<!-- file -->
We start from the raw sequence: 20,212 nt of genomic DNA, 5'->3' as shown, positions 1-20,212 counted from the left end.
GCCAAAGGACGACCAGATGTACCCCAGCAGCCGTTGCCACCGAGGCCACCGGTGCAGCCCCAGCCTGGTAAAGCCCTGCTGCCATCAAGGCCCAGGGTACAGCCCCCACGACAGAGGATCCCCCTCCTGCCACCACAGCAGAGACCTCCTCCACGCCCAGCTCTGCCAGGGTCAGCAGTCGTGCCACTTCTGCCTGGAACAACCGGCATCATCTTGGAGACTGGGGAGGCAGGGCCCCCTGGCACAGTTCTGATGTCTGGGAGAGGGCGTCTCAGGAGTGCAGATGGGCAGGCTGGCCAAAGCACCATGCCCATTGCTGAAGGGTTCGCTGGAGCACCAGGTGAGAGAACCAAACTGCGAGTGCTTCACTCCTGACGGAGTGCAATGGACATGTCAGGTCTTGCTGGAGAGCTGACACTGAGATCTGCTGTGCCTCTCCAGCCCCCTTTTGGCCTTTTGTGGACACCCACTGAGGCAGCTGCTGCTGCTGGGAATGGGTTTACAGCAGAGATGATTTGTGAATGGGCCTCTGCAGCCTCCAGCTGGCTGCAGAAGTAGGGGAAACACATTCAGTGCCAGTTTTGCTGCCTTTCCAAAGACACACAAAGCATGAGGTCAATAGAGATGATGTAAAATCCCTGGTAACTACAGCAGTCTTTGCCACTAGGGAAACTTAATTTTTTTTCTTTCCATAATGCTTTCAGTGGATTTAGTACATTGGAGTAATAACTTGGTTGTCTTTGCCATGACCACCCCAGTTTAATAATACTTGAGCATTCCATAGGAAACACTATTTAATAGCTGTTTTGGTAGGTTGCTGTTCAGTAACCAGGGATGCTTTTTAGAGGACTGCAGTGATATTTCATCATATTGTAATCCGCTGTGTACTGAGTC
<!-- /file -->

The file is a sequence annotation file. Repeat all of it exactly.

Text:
We start from the raw sequence: 20,212 nt of genomic DNA, 5'->3' as shown, positions 1-20,212 counted from the left end.
GCCAAAGGACGACCAGATGTACCCCAGCAGCCGTTGCCACCGAGGCCACCGGTGCAGCCCCAGCCTGGTAAAGCCCTGCTGCCATCAAGGCCCAGGGTACAGCCCCCACGACAGAGGATCCCCCTCCTGCCACCACAGCAGAGACCTCCTCCACGCCCAGCTCTGCCAGGGTCAGCAGTCGTGCCACTTCTGCCTGGAACAACCGGCATCATCTTGGAGACTGGGGAGGCAGGGCCCCCTGGCACAGTTCTGATGTCTGGGAGAGGGCGTCTCAGGAGTGCAGATGGGCAGGCTGGCCAAAGCACCATGCCCATTGCTGAAGGGTTCGCTGGAGCACCAGGTGAGAGAACCAAACTGCGAGTGCTTCACTCCTGACGGAGTGCAATGGACATGTCAGGTCTTGCTGGAGAGCTGACACTGAGATCTGCTGTGCCTCTCCAGCCCCCTTTTGGCCTTTTGTGGACACCCACTGAGGCAGCTGCTGCTGCTGGGAATGGGTTTACAGCAGAGATGATTTGTGAATGGGCCTCTGCAGCCTCCAGCTGGCTGCAGAAGTAGGGGAAACACATTCAGTGCCAGTTTTGCTGCCTTTCCAAAGACACACAAAGCATGAGGTCAATAGAGATGATGTAAAATCCCTGGTAACTACAGCAGTCTTTGCCACTAGGGAAACTTAATTTTTTTTCTTTCCATAATGCTTTCAGTGGATTTAGTACATTGGAGTAATAACTTGGTTGTCTTTGCCATGACCACCCCAGTTTAATAATACTTGAGCATTCCATAGGAAACACTATTTAATAGCTGTTTTGGTAGGTTGCTGTTCAGTAACCAGGGATGCTTTTTAGAGGACTGCAGTGATATTTCATCATATTGTAATCCGCTGTGTACTGAGTC